The case against a Dublin man arrested with over 20,000 euros (£17,270) in cash at Belfast International Airport has been dismissed.
John Gilligan, 67, from Greenforth Crescent, was stopped last year with the money in his baggage ahead of a flight to Alicante in Spain.
Prosecutors argued he intended to buy a prescription drug in Spain to sell on the Irish drugs black market.
He was charged with possession of and attempting to remove criminal property.
A defence barrister said it was a tenuous case based around a small piece of cardboard found in his possession with the name "Zopiclone" on it.
"The authorities in my respectful submission, have started off with a theory," he said.
"They posit a theory and that theory is dismissed in categorical terms by my client and after that it is tumbleweed."
'Cash in bundles'
Coleraine Magistrates' Court was told the cash was contained in two bundles and wrapped using clear tape.
Mr Gilligan said the money was intended to be used to rent a property in Spain and had been donated by relatives.
He had a piece of paper with the name of the drug printed on it, but said it was for his personal use, and followed pain near his ribs as a result of bullet wounds.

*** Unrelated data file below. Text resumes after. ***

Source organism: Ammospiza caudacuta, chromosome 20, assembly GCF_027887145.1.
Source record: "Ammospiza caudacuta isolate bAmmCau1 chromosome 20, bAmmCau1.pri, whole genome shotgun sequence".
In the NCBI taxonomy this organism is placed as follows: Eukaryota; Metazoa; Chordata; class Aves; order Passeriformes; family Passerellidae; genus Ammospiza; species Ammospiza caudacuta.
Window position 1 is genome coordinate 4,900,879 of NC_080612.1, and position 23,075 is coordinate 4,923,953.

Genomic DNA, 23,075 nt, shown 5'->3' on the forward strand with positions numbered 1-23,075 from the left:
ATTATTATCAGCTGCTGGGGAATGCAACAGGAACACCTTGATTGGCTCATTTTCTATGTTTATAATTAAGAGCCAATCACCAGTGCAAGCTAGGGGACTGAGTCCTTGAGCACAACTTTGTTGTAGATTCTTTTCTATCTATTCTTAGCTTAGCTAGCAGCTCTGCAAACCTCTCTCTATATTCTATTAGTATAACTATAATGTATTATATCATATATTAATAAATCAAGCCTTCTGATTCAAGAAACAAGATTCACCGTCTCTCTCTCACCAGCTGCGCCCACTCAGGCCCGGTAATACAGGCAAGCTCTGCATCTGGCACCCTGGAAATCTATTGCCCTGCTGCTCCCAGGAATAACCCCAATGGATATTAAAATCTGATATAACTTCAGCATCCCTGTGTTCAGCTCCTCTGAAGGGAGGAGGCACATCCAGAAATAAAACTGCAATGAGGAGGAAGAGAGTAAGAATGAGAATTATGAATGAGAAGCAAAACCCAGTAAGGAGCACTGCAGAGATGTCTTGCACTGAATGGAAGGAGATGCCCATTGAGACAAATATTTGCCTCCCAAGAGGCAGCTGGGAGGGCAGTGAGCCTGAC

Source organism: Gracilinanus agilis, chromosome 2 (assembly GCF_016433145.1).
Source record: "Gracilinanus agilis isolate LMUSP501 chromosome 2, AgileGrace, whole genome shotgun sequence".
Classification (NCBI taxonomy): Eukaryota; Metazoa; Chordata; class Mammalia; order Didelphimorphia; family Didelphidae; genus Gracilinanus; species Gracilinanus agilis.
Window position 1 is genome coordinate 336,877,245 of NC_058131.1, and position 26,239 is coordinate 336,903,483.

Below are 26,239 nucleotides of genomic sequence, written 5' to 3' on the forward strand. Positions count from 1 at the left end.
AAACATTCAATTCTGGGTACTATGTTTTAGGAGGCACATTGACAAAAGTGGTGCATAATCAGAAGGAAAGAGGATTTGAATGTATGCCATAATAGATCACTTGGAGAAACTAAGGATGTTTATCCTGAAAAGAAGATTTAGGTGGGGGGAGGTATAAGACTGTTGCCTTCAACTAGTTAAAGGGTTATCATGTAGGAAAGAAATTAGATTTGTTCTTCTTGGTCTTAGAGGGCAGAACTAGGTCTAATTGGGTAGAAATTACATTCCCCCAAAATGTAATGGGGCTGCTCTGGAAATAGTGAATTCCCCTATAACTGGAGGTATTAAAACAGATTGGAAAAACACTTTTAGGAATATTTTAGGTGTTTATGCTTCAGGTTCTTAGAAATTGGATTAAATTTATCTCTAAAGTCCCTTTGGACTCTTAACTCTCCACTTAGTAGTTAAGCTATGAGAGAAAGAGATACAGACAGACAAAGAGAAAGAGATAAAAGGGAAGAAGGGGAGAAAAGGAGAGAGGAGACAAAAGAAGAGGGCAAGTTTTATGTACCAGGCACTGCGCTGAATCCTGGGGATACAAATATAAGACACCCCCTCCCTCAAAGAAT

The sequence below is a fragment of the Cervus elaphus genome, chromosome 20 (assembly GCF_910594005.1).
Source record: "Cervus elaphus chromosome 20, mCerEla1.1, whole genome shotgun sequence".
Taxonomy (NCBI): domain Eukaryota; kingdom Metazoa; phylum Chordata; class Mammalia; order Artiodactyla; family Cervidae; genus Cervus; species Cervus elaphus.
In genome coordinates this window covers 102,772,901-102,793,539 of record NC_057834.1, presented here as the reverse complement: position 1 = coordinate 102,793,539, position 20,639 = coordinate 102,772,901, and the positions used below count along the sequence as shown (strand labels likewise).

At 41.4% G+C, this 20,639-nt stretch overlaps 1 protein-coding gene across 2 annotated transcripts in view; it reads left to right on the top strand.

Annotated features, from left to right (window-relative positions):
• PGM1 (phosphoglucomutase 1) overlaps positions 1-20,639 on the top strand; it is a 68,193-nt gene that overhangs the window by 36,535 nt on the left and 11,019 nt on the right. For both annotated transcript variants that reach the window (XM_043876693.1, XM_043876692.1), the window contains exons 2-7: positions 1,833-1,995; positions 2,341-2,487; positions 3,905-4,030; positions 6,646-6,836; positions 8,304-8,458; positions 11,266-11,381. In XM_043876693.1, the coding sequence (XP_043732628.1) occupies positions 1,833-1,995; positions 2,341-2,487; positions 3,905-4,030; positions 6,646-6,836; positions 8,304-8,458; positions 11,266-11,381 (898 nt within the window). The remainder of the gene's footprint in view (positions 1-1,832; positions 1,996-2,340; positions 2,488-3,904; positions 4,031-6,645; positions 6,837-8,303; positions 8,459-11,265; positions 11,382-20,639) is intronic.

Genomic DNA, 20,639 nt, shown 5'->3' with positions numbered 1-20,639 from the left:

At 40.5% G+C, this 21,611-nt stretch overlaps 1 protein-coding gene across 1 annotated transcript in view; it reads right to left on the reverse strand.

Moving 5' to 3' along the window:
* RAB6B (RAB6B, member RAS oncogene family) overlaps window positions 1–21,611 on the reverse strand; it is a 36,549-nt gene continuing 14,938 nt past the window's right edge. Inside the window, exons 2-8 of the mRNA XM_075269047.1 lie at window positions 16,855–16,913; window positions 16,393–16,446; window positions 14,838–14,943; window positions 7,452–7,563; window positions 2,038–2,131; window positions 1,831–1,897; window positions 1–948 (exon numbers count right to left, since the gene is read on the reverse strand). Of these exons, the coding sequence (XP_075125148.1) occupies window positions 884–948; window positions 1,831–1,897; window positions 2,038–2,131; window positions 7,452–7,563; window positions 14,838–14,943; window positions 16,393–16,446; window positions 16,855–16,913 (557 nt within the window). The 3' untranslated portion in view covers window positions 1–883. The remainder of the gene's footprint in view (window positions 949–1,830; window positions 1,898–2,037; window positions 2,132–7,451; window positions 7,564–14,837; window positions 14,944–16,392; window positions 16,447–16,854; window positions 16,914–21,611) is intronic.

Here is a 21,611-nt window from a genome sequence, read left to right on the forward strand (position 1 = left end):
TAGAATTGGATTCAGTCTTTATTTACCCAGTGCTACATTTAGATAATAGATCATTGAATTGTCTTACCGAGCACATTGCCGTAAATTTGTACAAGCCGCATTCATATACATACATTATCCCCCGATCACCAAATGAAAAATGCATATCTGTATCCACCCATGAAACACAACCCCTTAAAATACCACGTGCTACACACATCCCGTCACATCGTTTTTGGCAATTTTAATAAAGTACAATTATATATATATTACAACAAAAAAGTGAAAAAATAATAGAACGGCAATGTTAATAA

A black diary had been found in his possession with a torn-off part of a packet for the prescription sleeping drug.
He was questioned about the anti-insomnia prescribed medication Zopiclone, which investigators said was "prevalent" in the Irish drugs market.
The defendant had denied planning to smuggle Zopiclone from Spain into Ireland, where it commanded a higher price on the streets, a prosecution barrister said.
Prosecutors disclosed a series of flights taken by Mr Gilligan departing from Belfast for Spain, but returning to Dublin.
They were booked at short notice and the court was told the reason he used Belfast was because he would be less recognisable there than in the Republic.
Expert witnesses read to the court from the National Crime Agency (NCA) said it had investigated two cases where Zopiclone was imported through Belfast.
A statement from Irish police read to the court said the tablets were available in a chemist for as little as eight euros for 28.
On the street, where the substance is known as Zimma, they can be sold for two euros per tablet, creating a significant profit margin.
A magistrate dismissed the case and said suspicion was insufficient to warrant a conviction in criminal courts.
Mr Gilligan left without comment.